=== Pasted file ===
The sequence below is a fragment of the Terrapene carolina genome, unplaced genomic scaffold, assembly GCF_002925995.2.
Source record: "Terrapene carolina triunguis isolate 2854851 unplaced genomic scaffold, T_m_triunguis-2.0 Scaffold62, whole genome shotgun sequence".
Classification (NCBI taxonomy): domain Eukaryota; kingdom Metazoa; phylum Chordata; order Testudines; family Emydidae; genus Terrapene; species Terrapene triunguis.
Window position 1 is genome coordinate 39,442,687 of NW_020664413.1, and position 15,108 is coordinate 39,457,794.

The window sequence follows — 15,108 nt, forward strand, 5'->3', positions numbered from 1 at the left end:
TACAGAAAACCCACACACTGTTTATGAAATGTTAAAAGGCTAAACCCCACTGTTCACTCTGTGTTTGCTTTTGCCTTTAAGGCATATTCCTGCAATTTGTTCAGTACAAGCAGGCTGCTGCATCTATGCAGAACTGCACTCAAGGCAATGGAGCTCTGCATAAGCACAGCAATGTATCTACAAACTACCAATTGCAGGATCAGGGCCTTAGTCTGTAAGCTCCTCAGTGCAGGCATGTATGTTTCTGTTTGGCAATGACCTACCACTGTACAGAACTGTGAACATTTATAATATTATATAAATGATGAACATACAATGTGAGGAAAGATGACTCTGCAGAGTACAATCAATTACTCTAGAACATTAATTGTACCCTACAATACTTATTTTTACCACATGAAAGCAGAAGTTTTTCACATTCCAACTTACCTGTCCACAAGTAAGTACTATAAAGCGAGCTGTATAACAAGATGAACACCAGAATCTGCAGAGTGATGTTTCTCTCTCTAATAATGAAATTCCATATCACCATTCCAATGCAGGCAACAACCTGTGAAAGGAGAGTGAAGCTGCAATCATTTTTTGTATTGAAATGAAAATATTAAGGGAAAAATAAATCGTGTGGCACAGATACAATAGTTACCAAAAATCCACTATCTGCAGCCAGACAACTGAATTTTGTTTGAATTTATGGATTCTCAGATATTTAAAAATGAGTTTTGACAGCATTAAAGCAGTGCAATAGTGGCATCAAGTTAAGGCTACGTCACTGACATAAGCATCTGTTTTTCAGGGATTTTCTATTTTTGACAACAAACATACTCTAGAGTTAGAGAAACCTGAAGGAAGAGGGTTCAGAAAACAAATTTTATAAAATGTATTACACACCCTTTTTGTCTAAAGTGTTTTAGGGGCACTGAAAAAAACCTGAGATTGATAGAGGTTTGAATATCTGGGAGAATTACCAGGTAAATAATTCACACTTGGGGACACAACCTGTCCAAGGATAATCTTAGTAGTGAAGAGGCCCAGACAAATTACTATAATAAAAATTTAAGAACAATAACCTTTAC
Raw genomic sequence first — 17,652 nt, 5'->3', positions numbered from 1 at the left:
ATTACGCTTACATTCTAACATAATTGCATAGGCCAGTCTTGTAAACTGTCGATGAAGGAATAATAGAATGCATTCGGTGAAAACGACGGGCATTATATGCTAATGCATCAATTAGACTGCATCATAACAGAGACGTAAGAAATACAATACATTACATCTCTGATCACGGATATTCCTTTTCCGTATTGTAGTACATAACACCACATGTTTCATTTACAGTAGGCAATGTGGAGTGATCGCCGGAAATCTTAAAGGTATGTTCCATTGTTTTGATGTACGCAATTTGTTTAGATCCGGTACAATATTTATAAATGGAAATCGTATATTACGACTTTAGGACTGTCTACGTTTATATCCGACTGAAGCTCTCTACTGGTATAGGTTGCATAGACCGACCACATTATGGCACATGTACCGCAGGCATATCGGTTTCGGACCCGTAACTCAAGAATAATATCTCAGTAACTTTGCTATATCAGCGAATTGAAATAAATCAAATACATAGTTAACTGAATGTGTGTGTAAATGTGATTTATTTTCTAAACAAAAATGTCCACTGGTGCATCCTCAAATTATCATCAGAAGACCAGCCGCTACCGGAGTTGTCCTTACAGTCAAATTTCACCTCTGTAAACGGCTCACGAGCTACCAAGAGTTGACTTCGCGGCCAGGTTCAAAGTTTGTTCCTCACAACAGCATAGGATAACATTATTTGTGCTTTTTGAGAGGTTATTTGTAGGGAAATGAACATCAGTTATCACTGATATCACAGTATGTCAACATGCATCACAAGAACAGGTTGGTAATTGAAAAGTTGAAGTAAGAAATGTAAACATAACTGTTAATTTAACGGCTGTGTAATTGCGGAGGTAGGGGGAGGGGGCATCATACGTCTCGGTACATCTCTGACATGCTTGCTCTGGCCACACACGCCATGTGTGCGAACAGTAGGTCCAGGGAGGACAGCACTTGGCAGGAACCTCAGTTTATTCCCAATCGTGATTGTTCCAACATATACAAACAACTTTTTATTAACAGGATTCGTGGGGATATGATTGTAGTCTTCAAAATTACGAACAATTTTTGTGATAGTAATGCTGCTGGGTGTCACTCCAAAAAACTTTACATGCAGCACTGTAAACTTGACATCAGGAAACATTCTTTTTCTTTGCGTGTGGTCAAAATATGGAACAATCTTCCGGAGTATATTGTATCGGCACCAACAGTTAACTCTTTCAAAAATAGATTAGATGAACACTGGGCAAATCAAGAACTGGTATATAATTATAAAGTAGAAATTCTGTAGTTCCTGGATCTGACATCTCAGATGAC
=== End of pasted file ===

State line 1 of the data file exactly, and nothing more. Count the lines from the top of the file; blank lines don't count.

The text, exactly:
The sequence below is a fragment of the Terrapene carolina genome, unplaced genomic scaffold, assembly GCF_002925995.2.